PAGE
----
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New research quantifies 'shocking' impact of cumulative pay discrimination
British workers who are disabled, older, female and from an ethnic minority could be losing tens of thousands of pounds over their working lives due to pay discrimination, according to new research from the University of Exeter Business School.
This is the first time that research has quantified the impact on pay for people with two or more labour market disadvantages. More importantly, it shows that the pay penalty of each disadvantage is cumulative rather than additive therefore magnifying the negative outcome – termed the ‘snowballing effect’ by the researchers. Finally, it also shows that women are disproportionately negatively affected in comparison to men.
Prof Carol Woodhams from the University of Exeter Business School said: “Whilst pay penalties related to gender and ethnicity have been well researched, our work shows the shocking implications for people’s pay if they have two or more labour market disadvantages. If you also happen to be a woman, the negative effects are even worse.”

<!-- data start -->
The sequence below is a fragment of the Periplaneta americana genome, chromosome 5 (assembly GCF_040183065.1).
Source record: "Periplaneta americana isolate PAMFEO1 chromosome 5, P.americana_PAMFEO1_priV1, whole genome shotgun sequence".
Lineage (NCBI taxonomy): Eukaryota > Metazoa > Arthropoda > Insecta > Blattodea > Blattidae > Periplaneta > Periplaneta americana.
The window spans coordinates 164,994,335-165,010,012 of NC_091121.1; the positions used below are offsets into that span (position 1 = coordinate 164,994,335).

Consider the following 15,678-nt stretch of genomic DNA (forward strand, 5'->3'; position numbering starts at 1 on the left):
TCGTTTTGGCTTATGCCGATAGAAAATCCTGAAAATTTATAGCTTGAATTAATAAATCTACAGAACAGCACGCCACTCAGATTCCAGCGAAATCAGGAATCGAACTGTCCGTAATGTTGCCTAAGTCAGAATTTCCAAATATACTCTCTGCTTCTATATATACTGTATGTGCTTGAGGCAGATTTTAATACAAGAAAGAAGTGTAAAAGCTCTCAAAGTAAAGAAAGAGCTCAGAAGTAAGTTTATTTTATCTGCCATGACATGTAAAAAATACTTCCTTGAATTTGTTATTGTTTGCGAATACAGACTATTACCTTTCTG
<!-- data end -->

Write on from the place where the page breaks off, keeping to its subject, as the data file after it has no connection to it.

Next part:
By analysing more than a million data points from the payroll data of a large, single UK private sector company the team were able to pinpoint the exact financial amount of the pay penalty relating to each disadvantage. They uncovered that this cumulative effect amounted to almost four times what you would expect to find by adding them together, equating to a pay gap of more than £5,000 annually.
Carol Woodhams explains: “Our research is significant because this is a hitherto unacknowledged problem. Even during the parliamentary debate on the Equality Act, it was specifically noted that there was a lack of an evidence base pertaining to this issue. We have now published the evidence, and hope that policy-makers and employers will review both the legislative framework and practices to ensure that this is recognised and dealt with.”
A proposal to allow for the special effects of dual discrimination introduced under the Equality Act was dropped in February 2010 prior to its implementation in April of that year. The UK government, debating the inclusion of clauses about discrimination on the basis of multiple characteristics within the Equality Bill, stated that “there is evidence of people experiencing discrimination because of a combination of two protected characteristics, but insufficient evidence of cases involving more than two to warrant further regulation” (Hansard, 2009).
Date: 30 October 2014